5th August 2018 - this 'news' item appears under Park Lane but could just as well have been elsewhere as its subject (as far as rudloescene is concerned) is west Corsham development. The following video footage shows the Bellway Copenacre and Redcliffe Park Place developments from the air. The first 33 seconds is 'skippable' but the rest is fascinating. A 'conspiracy' video may well follow after the first - this also has some interesting aerial footage, especially the wide views of the Wiltshire landscape, but take the underlying message with a pinch of salt.

26th February 2018 - the Redcliffe Park Lane development continues apace - see the latest photo gallery below. However, the dirty tricks (see the Bradford Road pages for details) continue. Back in June 2017, one of Redcliffe's planning applications for this site, 17/06091/VAR, was open for representations (comments) by the public. By 10th August, six representations, including mine, could be found on the Wiltshire Council planning webpage. Now, only three of those representations remain; mine and two others have 'disappeared'. I have asked the planning officer involved to explain but have, so far, received no response (response now received - see the email exchange in the Word file below). There were, in fact, ten representations in total which have miraculously reappeared within hours of my query. My representation may be found in the .pdf file below:

email exchange with Mark Staincliffe ref[...]
Microsoft Word document [11.7 KB]
representation on Redcliffe's 17-06091-V[...]
Adobe Acrobat document [1.7 MB]

10th February 2018 - the Redcliffe speculation starts to consume the west Corsham landscape. The diagram below shows part of one of the development plans which appears to bear only a passing relationship to the houses under construction. And the diagrammatical plots appear far larger than the actualite ("actualitay"). The houses at plots 104 and 105 lie below others (and perhaps others do too) and the ground floors appear to be below current ground/road level. See the photographs below.

Dark clouds over west Corsham as farmland needed for our self-sufficiency (following Brexit) is surrendered to tarmac and reconstituted block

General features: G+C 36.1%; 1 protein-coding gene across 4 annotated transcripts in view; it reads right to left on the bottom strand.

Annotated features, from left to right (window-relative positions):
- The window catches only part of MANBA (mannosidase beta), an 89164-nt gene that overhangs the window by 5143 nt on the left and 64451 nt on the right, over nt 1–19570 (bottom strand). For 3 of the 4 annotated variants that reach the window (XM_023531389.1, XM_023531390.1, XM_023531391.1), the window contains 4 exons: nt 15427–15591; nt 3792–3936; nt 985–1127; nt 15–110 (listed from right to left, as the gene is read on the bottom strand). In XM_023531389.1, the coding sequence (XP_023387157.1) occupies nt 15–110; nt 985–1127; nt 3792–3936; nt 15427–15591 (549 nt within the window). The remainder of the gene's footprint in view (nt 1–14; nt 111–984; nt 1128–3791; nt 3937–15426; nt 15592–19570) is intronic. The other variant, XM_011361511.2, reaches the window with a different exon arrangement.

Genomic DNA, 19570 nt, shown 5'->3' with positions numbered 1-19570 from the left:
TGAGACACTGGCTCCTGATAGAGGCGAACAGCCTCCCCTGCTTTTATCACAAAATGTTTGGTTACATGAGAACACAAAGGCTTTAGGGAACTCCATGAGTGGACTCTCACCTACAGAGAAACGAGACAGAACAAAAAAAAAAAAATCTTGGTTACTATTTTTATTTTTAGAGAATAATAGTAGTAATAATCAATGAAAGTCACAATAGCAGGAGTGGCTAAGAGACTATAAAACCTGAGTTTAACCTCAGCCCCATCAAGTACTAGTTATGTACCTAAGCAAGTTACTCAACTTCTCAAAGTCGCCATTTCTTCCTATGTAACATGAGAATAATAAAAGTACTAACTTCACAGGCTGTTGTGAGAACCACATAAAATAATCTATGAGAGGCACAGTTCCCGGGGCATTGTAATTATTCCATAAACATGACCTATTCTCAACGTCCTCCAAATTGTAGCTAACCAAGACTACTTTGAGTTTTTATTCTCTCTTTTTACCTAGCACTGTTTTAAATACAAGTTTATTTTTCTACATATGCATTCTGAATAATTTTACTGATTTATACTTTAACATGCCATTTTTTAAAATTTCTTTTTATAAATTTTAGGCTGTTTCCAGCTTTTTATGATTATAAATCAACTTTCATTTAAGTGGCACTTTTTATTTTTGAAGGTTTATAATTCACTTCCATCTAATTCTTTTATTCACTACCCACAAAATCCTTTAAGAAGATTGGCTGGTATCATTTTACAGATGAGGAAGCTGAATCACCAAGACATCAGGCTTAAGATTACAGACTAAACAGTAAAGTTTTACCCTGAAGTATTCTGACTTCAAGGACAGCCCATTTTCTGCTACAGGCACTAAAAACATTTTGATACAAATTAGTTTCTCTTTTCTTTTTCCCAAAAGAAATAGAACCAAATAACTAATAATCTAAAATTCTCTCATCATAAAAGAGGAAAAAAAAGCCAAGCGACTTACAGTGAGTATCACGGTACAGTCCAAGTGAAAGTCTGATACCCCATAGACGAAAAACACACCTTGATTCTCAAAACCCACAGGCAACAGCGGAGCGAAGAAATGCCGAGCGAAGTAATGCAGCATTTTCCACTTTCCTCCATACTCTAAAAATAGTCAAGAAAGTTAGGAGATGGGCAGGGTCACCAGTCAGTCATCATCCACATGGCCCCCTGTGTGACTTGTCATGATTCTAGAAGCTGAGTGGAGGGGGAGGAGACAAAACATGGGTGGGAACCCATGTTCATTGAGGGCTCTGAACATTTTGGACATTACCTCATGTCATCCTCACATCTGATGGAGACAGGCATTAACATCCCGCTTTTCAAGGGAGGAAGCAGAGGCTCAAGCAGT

Houses on plots 108 and 109 - the roof lines are nothing like those on the plan (and see how close the rear neighbours are)
The sunken 'Sherston' at plots 104 and 105 with (apparently) the ground floor below SUDS (attenuation pond) level and the roof line significantly lower than the overlooking houses behind
Concrete edging for the attenuation pond; chimney of the Pickwick mine site beyond

The urbanisation of west Corsham is proceeding apace in spite of Corsham Town Council's strategic plan, the Wiltshire Council Core Strategy and the North Wiltshire Landscape Character Assessment. No apologies for repeating that this is the result of one of many lies abroad in the land; this one was that one of David Cameron's 2010 election promises was that planning decisions would be put into the hands of local communities. The exact opposite has happened and not by chance but by the hand of central government through the devices of the National Planning Policy Framework and the Planning Inspectorate.

Dark days ahead for west Corsham with over eight-hundred homes under construction or planned and local services - Pickwick Stores, The Two Pigs, Rudloe shop, Hawthorn Stores and Post Office and Rudloe Community Centre - all gone
The urbanisation of west Corsham with the 170-home Redcliffe, Park Lane development in the foreground and the 100-home Bellway, Copenacre development beyond
Rudloe Firs woodland still seen from Park Lane at present but this view will soon disappear behind timber-framed houses (the blockwork in the foreground is for garages which have to be separated, for safety reasons, from the dwellings by stonework).
The timber structure of the houses has been chosen, I would imagine, principally because it is cheaper than 'traditional' blockwork
Close-up of the timber house structure
On-site ready-mix
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© Paul Turner